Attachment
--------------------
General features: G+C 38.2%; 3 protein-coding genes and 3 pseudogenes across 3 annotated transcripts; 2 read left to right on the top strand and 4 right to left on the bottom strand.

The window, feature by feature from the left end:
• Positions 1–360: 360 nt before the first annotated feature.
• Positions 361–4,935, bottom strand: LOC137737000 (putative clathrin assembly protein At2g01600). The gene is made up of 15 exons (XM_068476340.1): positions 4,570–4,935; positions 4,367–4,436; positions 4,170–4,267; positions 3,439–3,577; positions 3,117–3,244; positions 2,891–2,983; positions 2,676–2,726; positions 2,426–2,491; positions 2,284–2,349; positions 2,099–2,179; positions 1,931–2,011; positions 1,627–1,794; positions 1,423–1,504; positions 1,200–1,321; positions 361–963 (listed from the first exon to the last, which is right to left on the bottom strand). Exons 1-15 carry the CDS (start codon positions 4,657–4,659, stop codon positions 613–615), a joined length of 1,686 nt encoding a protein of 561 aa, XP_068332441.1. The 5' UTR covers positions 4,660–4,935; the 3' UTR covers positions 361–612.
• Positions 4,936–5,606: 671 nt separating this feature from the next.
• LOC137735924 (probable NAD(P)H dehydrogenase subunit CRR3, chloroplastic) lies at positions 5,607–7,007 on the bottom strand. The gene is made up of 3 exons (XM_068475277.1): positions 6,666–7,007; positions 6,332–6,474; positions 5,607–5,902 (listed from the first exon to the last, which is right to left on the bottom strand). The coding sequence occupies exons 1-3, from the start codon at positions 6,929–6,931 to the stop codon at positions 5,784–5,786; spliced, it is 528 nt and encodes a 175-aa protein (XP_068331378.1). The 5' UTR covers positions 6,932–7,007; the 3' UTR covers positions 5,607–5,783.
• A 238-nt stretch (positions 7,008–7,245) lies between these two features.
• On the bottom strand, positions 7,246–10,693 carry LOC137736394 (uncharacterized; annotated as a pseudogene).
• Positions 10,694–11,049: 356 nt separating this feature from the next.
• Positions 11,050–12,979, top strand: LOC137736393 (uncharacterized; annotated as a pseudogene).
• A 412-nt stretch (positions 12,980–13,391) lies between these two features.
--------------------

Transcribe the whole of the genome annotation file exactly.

General features: G+C 38.2%; 3 protein-coding genes and 3 pseudogenes across 3 annotated transcripts; 2 read left to right on the top strand and 4 right to left on the bottom strand.

The window, feature by feature from the left end:
• Positions 1–360: 360 nt before the first annotated feature.
• Positions 361–4,935, bottom strand: LOC137737000 (putative clathrin assembly protein At2g01600). The gene is made up of 15 exons (XM_068476340.1): positions 4,570–4,935; positions 4,367–4,436; positions 4,170–4,267; positions 3,439–3,577; positions 3,117–3,244; positions 2,891–2,983; positions 2,676–2,726; positions 2,426–2,491; positions 2,284–2,349; positions 2,099–2,179; positions 1,931–2,011; positions 1,627–1,794; positions 1,423–1,504; positions 1,200–1,321; positions 361–963 (listed from the first exon to the last, which is right to left on the bottom strand). Exons 1-15 carry the CDS (start codon positions 4,657–4,659, stop codon positions 613–615), a joined length of 1,686 nt encoding a protein of 561 aa, XP_068332441.1. The 5' UTR covers positions 4,660–4,935; the 3' UTR covers positions 361–612.
• Positions 4,936–5,606: 671 nt separating this feature from the next.
• LOC137735924 (probable NAD(P)H dehydrogenase subunit CRR3, chloroplastic) lies at positions 5,607–7,007 on the bottom strand. The gene is made up of 3 exons (XM_068475277.1): positions 6,666–7,007; positions 6,332–6,474; positions 5,607–5,902 (listed from the first exon to the last, which is right to left on the bottom strand). The coding sequence occupies exons 1-3, from the start codon at positions 6,929–6,931 to the stop codon at positions 5,784–5,786; spliced, it is 528 nt and encodes a 175-aa protein (XP_068331378.1). The 5' UTR covers positions 6,932–7,007; the 3' UTR covers positions 5,607–5,783.
• A 238-nt stretch (positions 7,008–7,245) lies between these two features.
• On the bottom strand, positions 7,246–10,693 carry LOC137736394 (uncharacterized; annotated as a pseudogene).
• Positions 10,694–11,049: 356 nt separating this feature from the next.
• Positions 11,050–12,979, top strand: LOC137736393 (uncharacterized; annotated as a pseudogene).
• A 412-nt stretch (positions 12,980–13,391) lies between these two features.